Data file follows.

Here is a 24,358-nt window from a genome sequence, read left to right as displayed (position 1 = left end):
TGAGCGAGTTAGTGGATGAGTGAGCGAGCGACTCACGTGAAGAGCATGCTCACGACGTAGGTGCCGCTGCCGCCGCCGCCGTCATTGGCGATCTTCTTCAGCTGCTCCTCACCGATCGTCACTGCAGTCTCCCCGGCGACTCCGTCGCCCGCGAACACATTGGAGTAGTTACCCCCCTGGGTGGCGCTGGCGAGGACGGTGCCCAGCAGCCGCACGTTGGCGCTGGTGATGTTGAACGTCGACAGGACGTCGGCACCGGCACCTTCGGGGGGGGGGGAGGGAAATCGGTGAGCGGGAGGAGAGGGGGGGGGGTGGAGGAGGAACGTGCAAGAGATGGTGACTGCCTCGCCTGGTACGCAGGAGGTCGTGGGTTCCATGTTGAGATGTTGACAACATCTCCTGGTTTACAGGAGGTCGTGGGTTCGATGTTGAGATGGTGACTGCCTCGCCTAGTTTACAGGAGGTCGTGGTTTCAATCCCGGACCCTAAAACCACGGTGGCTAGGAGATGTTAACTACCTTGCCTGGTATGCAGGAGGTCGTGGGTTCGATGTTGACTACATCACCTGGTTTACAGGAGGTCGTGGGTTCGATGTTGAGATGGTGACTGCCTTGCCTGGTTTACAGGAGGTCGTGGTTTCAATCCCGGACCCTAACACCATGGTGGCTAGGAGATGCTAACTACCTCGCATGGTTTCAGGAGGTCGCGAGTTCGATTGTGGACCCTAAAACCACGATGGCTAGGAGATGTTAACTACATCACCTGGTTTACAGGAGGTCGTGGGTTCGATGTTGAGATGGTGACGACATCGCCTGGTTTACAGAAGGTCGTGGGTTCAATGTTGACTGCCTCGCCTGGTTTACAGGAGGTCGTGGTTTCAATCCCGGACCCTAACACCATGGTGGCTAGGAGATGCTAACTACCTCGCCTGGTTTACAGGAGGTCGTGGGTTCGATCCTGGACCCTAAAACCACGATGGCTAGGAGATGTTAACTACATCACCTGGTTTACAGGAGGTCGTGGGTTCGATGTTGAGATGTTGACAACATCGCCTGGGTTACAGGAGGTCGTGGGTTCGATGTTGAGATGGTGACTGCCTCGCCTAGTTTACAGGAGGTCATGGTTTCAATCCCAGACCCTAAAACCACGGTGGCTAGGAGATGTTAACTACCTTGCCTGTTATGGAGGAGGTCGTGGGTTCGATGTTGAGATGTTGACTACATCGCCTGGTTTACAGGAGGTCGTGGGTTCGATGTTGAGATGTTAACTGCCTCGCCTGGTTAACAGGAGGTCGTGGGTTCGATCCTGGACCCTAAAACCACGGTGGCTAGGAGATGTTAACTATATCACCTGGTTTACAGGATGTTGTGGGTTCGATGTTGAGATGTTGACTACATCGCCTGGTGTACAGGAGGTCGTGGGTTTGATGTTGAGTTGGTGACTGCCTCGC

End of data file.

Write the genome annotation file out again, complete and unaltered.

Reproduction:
Here is a 24,358-nt window from a genome sequence, read left to right as displayed (position 1 = left end):
TGAGCGAGTTAGTGGATGAGTGAGCGAGCGACTCACGTGAAGAGCATGCTCACGACGTAGGTGCCGCTGCCGCCGCCGCCGTCATTGGCGATCTTCTTCAGCTGCTCCTCACCGATCGTCACTGCAGTCTCCCCGGCGACTCCGTCGCCCGCGAACACATTGGAGTAGTTACCCCCCTGGGTGGCGCTGGCGAGGACGGTGCCCAGCAGCCGCACGTTGGCGCTGGTGATGTTGAACGTCGACAGGACGTCGGCACCGGCACCTTCGGGGGGGGGGGAGGGAAATCGGTGAGCGGGAGGAGAGGGGGGGGGGTGGAGGAGGAACGTGCAAGAGATGGTGACTGCCTCGCCTGGTACGCAGGAGGTCGTGGGTTCCATGTTGAGATGTTGACAACATCTCCTGGTTTACAGGAGGTCGTGGGTTCGATGTTGAGATGGTGACTGCCTCGCCTAGTTTACAGGAGGTCGTGGTTTCAATCCCGGACCCTAAAACCACGGTGGCTAGGAGATGTTAACTACCTTGCCTGGTATGCAGGAGGTCGTGGGTTCGATGTTGACTACATCACCTGGTTTACAGGAGGTCGTGGGTTCGATGTTGAGATGGTGACTGCCTTGCCTGGTTTACAGGAGGTCGTGGTTTCAATCCCGGACCCTAACACCATGGTGGCTAGGAGATGCTAACTACCTCGCATGGTTTCAGGAGGTCGCGAGTTCGATTGTGGACCCTAAAACCACGATGGCTAGGAGATGTTAACTACATCACCTGGTTTACAGGAGGTCGTGGGTTCGATGTTGAGATGGTGACGACATCGCCTGGTTTACAGAAGGTCGTGGGTTCAATGTTGACTGCCTCGCCTGGTTTACAGGAGGTCGTGGTTTCAATCCCGGACCCTAACACCATGGTGGCTAGGAGATGCTAACTACCTCGCCTGGTTTACAGGAGGTCGTGGGTTCGATCCTGGACCCTAAAACCACGATGGCTAGGAGATGTTAACTACATCACCTGGTTTACAGGAGGTCGTGGGTTCGATGTTGAGATGTTGACAACATCGCCTGGGTTACAGGAGGTCGTGGGTTCGATGTTGAGATGGTGACTGCCTCGCCTAGTTTACAGGAGGTCATGGTTTCAATCCCAGACCCTAAAACCACGGTGGCTAGGAGATGTTAACTACCTTGCCTGTTATGGAGGAGGTCGTGGGTTCGATGTTGAGATGTTGACTACATCGCCTGGTTTACAGGAGGTCGTGGGTTCGATGTTGAGATGTTAACTGCCTCGCCTGGTTAACAGGAGGTCGTGGGTTCGATCCTGGACCCTAAAACCACGGTGGCTAGGAGATGTTAACTATATCACCTGGTTTACAGGATGTTGTGGGTTCGATGTTGAGATGTTGACTACATCGCCTGGTGTACAGGAGGTCGTGGGTTTGATGTTGAGTTGGTGACTGCCTCGC